Shadow Brokers, Cloudbleed, WannaCry and then Petya. It’s been enough to make even the most unflappable executive wake up in the middle of the night in a cold sweat wondering if they are secure. This year has seen a proliferation of devastating cyberattacks. Being secure has become the top priority of the Boardroom agenda.
How then do you make your organisation completely secure against cyberattacks?
No organisation can be totally secure but you can mitigate the risk of such attacks being successful. A layered approach to security harnessing different defences can cover the gaps in the others’ protective capabilities. Firewalls, intrusion detection systems, malware scanners, integrity auditing procedures, local storage encryption tools and social engineering training can each help.
An easy mistake is that you invest in sophisticated software but fail to address the vulnerability of your employees. Social engineering is the manipulation of people through psychological or non-technical means, in order to gain access to finance, data, information or even physical access to premises or goods.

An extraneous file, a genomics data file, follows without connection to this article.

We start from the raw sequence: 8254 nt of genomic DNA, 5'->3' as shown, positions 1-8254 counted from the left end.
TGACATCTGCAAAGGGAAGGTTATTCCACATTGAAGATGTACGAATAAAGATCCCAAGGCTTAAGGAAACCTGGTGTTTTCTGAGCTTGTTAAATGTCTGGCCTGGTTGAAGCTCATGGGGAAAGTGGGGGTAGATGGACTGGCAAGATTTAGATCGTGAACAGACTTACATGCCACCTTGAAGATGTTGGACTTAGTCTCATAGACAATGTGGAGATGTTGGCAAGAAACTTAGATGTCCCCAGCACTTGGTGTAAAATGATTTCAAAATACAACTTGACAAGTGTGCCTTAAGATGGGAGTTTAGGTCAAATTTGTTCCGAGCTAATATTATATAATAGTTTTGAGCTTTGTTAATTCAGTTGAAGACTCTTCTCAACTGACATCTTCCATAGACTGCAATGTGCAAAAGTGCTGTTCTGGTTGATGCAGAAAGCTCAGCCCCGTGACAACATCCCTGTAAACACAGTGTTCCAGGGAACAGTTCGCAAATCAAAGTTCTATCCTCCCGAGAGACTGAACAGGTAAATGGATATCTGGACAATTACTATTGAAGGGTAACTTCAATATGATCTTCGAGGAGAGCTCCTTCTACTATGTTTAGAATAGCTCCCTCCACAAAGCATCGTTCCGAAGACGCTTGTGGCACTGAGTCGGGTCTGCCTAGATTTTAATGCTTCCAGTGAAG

According to ‘People Hacker’ expert, Jenny Radcliffe: “We are all at risk from malicious social engineers who would manipulate anyone they can to achieve their goals. However, company staff are especially vulnerable as they provide a good route to accessing an organisation’s information.”
Gradually the hacker gains the trust of the target and then uses that trust to get access to sensitive information like password or bank account details. It’s basically a type of confidence trick for the sake of information gathering, fraud or systems access.
At the heart of mitigating this threat is education. There is a raft of free materials online that provide a good grounding in how to combat it. Events such as IP EXPO and training courses can also be considered to educate staff, spread awareness and help protect employees of all levels from people based hacks.
The good news is that firms are investing more in security than ever before. But let’s hope this spend is focussed as much on educating staff as it is on security software and systems.